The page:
The writer/director talks about his new horror film which uses real crocodiles

Writer-director Andrew Traucki is definitely not a director who's willing to let CGI do all the work. For his new film, Black Water, which is based off a true story of survival in Australia, he used all real crocodiles for the movie. I recently emailed over some questions to the filmmaker, and here's how he responded.

You said that you used all real crocs in the film and that one called Stumpy ate a camera. How many did you actually use, and were there any other mishaps like the camera incident?

Andrew Traucki: Well I got chased by a 12-footer on land! Luckily he was a bit tired and the wranglers managed to get him before he got me. No other mishap was as dramatic as almost have a croc eat your $20,000 camera for lunch but the week was very dramatic because we were never sure we had the footage we needed! How many crocs did we use, about ten.

The way you have the crocs slowly emerge from the water is a very creepy element to the film. Is that how the crocs actually surface naturally, or did you have some sort of rigging or training to acheive that effect?

Andrew Traucki: That scene was inspired but a true account, two woman where on a rock in a waterhole and a croc just rose up in front of them so they can definitely do that. As to how we did it, that was a drugged (we had a qualified zoologist drug the croc - don't try this at home) 14-foot croc that (co-writer/co-director) David (Nerlich) and I were pushing up and down in the water. It's very spooky being next to a top level predator. All my instincts were saying get the hell out of there.

How did the cast initially react when they were told that you were using actual crocodiles?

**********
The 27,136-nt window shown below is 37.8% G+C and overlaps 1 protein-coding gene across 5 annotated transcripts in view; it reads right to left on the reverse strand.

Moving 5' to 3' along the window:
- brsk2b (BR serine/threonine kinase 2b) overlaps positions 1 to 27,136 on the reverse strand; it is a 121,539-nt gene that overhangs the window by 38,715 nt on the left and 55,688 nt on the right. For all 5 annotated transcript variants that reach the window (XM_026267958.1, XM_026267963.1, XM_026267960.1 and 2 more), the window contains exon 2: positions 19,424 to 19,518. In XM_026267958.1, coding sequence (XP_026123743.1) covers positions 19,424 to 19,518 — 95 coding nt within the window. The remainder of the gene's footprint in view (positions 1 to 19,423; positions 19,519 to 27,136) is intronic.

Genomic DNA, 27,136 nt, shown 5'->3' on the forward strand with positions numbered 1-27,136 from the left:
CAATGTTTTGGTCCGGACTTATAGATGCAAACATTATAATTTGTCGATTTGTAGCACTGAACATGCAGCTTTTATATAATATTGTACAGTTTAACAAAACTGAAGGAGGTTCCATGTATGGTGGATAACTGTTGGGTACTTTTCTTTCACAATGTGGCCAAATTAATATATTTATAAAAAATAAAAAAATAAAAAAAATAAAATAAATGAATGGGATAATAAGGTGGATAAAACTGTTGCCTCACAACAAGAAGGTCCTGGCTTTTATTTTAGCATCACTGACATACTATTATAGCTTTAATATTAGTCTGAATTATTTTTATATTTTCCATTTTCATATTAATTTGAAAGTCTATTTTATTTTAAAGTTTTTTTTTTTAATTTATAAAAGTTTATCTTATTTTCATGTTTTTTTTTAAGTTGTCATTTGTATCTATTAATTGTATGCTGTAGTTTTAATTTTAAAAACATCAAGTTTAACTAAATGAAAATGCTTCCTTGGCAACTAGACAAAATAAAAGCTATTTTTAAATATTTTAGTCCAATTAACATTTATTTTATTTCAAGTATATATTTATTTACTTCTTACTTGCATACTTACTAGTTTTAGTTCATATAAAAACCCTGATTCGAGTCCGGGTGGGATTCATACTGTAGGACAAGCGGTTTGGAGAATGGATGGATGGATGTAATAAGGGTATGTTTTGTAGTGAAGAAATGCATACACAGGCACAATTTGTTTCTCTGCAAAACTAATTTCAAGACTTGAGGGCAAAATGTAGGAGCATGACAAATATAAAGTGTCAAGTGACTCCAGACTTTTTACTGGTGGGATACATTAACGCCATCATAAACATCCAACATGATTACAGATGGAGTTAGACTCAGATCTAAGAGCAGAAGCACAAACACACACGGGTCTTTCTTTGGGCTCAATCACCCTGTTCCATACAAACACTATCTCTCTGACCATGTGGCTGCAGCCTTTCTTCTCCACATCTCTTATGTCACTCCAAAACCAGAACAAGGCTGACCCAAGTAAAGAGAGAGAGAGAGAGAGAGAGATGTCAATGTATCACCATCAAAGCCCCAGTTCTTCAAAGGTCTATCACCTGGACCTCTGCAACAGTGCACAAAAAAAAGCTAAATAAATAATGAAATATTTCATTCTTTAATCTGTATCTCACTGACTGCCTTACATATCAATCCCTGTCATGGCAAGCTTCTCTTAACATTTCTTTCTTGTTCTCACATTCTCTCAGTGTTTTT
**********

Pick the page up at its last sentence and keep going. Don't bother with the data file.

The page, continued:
Andrew Traucki: Everyone thought that was a cool idea.

You said that this was based on a true story of survival in

Australia. Can you elaborate on that true story, and how faithful is this movie to their story?

Andrew Traucki: Everyone seems so sceptical of that title, based on true events. There are lots of real stories about crocodiles attacking humans in Australia because as the film states the croc population is increasing in Northern Australia, and so is the human population. The story that inspired Black Water was one that involved two teenagers being stuck up a tree in a flooded river because a crocodile that killed their friend came back, and kept circling the base of the tree. That premise is the basis of the film. We have altered the characters and some of the events.

The part where the crocodile actually leapt out of the water to try to get to Diana Glenn's character really threw me for a loop. It was quite effective, but is that actually physically possible for crocs to do?

Andrew Traucki: Yeah they sure can leap. If you go up the top end of Australia there are plenty of tours where they make the crocs leap a long way out of the water. Their tail is all muscle that's what gives them their lift.

With such a small cast of basically only three characters, it must have been a more intimate sort of work setting. What was it like working with Diana Glenn, Maeve Dermody and Andy Rodereda?

Andrew Traucki: They were all fantastic. Working in a swamp for 3 weeks, I didn't want any prissy actors that were going to be complaining about mud and the conditions. These guys were so solid. In my eyes they are all stars!

This was your feature writing and directing debut alongside your co-writer/director David Nerlich. How far back have you known David and what made you both want to make this your first film?

Andrew Traucki: I have known David a long time. Well this is our first film because it's the first one we got the money for.

Do you have anything lined up for the future that you can tell us about?

Andrew Traucki: I do have lots of things lined up and I'll let you know about them when they are greenlit.

There have been a few crocodile movies released recently like Lake Placid 2 Pack and the Australian film Rogue. What do you think sets this film apart from films like those?

Andrew Traucki: I can honestly say that to me this is the first croc film that isn't cheesy and stupid. I watched a lot of croc films researching Black Water and they all suffer from really bad looking crocs, usually unbelievable animatronics or CGI. Terrible plots. In other words they are unbelievable. Black Water is constantly praised for being realistic, scary and hard hitting. Just look at the reviews on Rotten Tomatoes. It delivers.

Finally, do you have any personal tips about what to do when coming across a crocodile?

Andrew Traucki: Don't.

You can find Black Water on the DVD shelves now.

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